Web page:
Many people say life is about opportunities. I believe however, that it is what you get out of those opportunities that matters the most. This summer I was blessed with the opportunity to go to the National Youth Leadership Forum on Medicine in Boston. By taking advantage of this nomination, not only did I expand my knowledge base, I had an awesome experience!
When I arrived at the Sheraton Hotel in Boston, I was very shy and nervous. I kept to myself until I was approached. I made a few friends but it was only a little group. Then I met my roommate who was from New York. We were put into different groups and attended small classes and discussions. The name of my group was Lister. It was here when I began to act like myself. I became very outgoing and made a lot of close friends that I continue to keep in touch with today.
Aside from the small sessions we had three times a day, we also had special events scheduled throughout our days. We had guest speakers and even visited some places. Our first visitor was Susan Briggs who spoke to us about the importance of being a leader in the field of medicine. The next day I visited the University of New England-College of Osteopathic Medicine, where I learned what it’s like to go to medical school from students themselves. It got even better the next day, when we were able to watch a complete knee replacement live on a big monitor. My favorite part of the trip was going to a local clinic. I was able to experience a colonoscopy, tracheotomy, heart surgery, and observe organs that were donated from patients who could not beat their disease. We were able to dress like doctors and even ate in the same cafeteria as the doctors who worked there.
There were other parts of the trip that did not involve learning. One night there was a talent show. My friends from my group and I danced in front of 400 students. It was hilarious.
Also, the next day we went to Hampton Beach in New Hampshire. The water was freezing, but I made a really close friend, Dino, and we had a football game. That same night there was a dance for all the students that was also a lot of fun. The following day, after a brief meeting on AIDS and a visit from David Butler (who developed a camp for children with AIDS); we went to the city of Boston and were free to walk around with all our friends. I was able to tour the entire historical city. The last night of the trip there was a Farewell Dinner-Dance on a boat. It was a great night and I was upset that my stay was coming to an end.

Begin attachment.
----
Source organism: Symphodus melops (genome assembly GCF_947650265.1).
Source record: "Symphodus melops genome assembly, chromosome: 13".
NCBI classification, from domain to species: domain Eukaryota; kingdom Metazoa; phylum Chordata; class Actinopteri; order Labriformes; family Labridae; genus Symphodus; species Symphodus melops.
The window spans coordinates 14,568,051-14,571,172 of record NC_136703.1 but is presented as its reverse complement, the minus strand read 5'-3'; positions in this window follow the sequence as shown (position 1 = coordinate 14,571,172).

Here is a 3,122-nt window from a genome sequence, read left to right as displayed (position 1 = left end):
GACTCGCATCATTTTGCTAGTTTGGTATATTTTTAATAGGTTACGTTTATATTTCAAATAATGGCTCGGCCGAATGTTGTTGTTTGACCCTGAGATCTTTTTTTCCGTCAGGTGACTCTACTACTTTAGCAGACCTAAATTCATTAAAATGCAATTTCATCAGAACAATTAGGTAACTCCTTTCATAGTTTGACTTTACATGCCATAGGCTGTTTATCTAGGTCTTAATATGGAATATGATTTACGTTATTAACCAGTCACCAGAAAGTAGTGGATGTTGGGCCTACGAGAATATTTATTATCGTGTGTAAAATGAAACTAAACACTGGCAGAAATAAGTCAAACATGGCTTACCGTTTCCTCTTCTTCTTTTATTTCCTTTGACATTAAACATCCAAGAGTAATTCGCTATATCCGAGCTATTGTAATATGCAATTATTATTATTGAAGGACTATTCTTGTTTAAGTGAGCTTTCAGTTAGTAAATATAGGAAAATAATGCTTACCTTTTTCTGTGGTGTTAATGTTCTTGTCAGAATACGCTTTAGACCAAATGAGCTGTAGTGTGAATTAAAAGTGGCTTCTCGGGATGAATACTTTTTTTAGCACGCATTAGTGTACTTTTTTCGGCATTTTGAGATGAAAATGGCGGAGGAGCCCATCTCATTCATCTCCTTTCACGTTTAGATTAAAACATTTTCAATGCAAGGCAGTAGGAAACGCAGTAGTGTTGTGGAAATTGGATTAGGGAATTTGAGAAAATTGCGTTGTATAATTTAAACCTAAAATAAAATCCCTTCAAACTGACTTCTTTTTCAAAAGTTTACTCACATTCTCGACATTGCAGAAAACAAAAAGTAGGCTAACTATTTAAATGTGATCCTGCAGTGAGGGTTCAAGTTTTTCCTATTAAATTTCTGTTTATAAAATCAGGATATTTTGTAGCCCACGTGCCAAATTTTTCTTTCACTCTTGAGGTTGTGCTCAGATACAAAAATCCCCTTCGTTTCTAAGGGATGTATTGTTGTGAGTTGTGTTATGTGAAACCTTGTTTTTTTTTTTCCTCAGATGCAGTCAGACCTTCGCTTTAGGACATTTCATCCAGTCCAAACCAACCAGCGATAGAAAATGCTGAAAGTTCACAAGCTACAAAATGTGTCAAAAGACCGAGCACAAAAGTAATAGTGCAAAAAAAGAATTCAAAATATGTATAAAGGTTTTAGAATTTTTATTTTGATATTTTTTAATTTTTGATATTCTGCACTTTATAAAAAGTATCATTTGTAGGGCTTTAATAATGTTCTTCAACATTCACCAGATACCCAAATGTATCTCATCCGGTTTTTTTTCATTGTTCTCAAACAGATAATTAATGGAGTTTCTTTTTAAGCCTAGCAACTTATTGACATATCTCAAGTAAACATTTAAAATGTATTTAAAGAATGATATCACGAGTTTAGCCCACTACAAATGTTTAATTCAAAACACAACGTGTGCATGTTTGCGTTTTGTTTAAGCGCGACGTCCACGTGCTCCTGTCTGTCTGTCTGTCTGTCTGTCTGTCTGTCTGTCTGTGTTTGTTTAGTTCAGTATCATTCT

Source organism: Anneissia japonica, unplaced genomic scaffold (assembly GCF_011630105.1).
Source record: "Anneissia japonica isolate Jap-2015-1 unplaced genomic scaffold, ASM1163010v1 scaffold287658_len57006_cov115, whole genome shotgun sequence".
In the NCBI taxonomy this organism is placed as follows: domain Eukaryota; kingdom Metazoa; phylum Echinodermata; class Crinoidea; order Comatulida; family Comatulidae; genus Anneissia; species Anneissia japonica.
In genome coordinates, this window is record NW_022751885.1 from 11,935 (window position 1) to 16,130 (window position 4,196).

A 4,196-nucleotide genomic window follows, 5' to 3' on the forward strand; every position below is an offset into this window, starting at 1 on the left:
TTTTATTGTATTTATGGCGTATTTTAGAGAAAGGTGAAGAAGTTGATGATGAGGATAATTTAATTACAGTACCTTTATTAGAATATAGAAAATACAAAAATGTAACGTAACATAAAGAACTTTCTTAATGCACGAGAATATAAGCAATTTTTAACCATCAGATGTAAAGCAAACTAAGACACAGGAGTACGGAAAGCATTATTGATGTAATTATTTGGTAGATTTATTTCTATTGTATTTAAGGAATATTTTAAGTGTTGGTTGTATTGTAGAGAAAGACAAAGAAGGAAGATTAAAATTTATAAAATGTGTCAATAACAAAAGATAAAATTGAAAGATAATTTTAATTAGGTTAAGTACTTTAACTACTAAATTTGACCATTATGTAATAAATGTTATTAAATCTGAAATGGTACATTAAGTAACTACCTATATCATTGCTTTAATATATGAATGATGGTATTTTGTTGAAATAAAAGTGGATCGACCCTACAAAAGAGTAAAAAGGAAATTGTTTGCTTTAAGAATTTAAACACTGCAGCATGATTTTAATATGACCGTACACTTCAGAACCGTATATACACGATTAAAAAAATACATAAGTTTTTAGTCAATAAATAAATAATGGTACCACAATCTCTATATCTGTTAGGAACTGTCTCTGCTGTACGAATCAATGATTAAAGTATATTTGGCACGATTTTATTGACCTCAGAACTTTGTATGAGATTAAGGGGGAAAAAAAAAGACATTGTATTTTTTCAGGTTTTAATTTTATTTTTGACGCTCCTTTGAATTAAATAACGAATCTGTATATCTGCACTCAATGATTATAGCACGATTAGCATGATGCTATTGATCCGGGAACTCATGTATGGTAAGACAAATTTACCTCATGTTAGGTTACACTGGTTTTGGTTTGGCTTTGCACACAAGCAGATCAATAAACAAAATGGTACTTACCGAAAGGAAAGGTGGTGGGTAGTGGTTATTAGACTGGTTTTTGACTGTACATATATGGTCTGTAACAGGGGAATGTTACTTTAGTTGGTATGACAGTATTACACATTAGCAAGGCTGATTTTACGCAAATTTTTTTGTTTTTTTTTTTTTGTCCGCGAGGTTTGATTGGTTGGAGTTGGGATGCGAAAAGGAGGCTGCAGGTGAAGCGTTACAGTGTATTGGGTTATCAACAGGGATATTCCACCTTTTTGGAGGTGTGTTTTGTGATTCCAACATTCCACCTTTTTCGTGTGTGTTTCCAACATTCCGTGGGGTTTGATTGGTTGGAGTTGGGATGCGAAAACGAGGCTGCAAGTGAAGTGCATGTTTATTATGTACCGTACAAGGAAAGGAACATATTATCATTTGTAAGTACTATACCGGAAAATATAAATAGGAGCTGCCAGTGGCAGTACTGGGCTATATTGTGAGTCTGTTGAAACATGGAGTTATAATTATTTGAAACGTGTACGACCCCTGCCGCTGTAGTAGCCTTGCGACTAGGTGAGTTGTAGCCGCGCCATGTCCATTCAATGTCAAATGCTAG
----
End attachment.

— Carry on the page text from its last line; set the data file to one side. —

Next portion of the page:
When the last day arrived all the students gathered in the ballroom of the hotel. A dermatologist spoke to us about being happy with what you do. He tried to help us understand that we should not worry about work but worry about the things that are most important to us. He explained how his wife, daughter, and job made him happy, and therefore, that’s why he continues to work in the field he does. After he left, a student from each group made a speech about their experience. One of my friends from my group made a speech. He was so upset about leaving all his friends that he began to cry along with many other students in the room. Then I realized how much I learned not only about medicine, but meeting people. A group of strangers that I’ve never met before become almost like a family. I went from being the quiet guy to being the guy everyone loved talking to. I also realized what I could have missed if I had passed on this great opportunity.
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